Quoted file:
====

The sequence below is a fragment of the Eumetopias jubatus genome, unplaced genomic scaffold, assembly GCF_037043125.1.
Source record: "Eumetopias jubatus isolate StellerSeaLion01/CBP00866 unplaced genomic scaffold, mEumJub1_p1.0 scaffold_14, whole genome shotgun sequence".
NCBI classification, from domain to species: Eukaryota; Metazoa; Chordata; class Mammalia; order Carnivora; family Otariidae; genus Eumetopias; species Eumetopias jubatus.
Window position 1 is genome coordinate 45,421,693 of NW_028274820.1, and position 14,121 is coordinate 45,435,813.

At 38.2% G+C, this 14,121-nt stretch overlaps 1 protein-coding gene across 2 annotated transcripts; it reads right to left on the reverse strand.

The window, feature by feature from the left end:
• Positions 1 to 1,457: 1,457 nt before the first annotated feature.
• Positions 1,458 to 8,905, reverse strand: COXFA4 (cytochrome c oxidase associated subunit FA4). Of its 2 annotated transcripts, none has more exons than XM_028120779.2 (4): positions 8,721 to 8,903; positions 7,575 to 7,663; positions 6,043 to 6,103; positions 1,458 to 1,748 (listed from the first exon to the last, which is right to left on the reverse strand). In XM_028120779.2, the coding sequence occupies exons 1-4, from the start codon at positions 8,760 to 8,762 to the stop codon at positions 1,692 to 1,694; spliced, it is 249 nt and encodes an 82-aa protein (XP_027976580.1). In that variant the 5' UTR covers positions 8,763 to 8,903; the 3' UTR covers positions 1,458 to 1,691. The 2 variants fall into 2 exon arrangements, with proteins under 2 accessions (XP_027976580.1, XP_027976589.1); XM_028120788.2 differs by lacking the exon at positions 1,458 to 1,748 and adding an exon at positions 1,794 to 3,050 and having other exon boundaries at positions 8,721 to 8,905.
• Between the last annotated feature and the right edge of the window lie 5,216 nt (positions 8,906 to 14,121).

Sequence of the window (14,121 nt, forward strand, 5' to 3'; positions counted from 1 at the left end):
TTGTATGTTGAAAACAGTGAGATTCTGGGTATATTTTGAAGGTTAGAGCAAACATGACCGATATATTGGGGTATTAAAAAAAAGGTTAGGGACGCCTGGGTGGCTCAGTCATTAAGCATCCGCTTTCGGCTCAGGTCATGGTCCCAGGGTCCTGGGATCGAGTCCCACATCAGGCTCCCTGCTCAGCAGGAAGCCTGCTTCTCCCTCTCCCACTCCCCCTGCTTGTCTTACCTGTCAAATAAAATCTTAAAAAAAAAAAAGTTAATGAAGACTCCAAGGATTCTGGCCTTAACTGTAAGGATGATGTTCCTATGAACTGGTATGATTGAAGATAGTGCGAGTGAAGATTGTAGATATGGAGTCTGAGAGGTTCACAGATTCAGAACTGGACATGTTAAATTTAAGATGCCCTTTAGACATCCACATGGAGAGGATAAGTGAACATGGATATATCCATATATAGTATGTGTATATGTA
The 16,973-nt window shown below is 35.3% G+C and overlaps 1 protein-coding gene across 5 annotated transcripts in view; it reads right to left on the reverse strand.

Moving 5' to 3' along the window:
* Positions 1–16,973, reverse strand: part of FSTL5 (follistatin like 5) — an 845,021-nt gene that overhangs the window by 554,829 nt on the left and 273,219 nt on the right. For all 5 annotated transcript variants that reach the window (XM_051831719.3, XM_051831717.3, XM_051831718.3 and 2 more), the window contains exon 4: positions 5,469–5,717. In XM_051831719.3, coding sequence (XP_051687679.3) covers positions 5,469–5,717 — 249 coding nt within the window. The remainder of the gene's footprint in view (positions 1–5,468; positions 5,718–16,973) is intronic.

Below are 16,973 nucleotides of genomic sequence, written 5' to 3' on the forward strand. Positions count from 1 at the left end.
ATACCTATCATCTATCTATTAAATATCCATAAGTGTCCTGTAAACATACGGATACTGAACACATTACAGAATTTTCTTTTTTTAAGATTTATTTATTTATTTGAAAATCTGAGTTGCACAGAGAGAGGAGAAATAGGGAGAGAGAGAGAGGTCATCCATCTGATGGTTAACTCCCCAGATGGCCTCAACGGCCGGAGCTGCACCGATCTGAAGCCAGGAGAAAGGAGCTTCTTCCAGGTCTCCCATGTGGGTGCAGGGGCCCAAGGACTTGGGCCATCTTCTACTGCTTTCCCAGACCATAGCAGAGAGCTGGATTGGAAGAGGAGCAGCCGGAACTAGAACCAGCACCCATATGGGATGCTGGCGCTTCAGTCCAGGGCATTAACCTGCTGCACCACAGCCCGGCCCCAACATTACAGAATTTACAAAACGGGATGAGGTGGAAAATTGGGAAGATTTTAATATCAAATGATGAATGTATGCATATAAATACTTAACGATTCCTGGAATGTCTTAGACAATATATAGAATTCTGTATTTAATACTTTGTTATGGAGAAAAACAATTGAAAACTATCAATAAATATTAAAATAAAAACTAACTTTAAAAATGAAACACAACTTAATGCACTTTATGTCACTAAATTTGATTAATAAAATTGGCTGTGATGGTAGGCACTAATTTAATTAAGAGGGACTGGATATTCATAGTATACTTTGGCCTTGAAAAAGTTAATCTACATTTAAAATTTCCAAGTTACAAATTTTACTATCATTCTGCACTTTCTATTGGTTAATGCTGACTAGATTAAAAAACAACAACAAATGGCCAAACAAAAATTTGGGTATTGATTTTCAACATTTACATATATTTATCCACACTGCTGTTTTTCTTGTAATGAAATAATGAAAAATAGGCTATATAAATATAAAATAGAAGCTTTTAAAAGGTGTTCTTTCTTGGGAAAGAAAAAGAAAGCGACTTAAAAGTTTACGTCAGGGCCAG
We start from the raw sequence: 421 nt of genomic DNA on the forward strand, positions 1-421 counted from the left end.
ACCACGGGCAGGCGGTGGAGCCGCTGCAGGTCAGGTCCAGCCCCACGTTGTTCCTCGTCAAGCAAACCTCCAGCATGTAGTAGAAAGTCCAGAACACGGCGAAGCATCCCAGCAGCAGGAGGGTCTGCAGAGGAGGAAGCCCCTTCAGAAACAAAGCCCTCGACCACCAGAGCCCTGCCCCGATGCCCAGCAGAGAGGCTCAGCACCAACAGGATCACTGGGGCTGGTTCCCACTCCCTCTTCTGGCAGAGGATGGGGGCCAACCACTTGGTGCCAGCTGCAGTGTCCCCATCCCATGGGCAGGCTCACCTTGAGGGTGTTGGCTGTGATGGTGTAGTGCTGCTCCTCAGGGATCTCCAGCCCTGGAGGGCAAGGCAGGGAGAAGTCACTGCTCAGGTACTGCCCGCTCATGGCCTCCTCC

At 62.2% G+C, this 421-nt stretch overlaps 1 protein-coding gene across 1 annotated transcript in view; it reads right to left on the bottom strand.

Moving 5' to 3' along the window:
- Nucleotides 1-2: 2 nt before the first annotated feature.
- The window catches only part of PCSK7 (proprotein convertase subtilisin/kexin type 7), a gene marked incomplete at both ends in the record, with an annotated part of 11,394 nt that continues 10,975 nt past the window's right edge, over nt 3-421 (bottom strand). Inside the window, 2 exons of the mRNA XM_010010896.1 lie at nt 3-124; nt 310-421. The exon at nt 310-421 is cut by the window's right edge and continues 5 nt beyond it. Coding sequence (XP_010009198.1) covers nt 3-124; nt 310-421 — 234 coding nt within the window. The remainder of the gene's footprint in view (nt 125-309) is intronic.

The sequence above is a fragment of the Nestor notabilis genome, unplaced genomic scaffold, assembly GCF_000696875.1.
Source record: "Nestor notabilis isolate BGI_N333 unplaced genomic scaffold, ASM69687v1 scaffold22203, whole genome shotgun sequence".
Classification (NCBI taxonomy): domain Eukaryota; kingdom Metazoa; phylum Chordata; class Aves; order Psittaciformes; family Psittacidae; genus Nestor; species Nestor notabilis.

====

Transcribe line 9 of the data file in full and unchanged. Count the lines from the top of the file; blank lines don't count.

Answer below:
• Between the last annotated feature and the right edge of the window lie 5,216 nt (positions 8,906 to 14,121).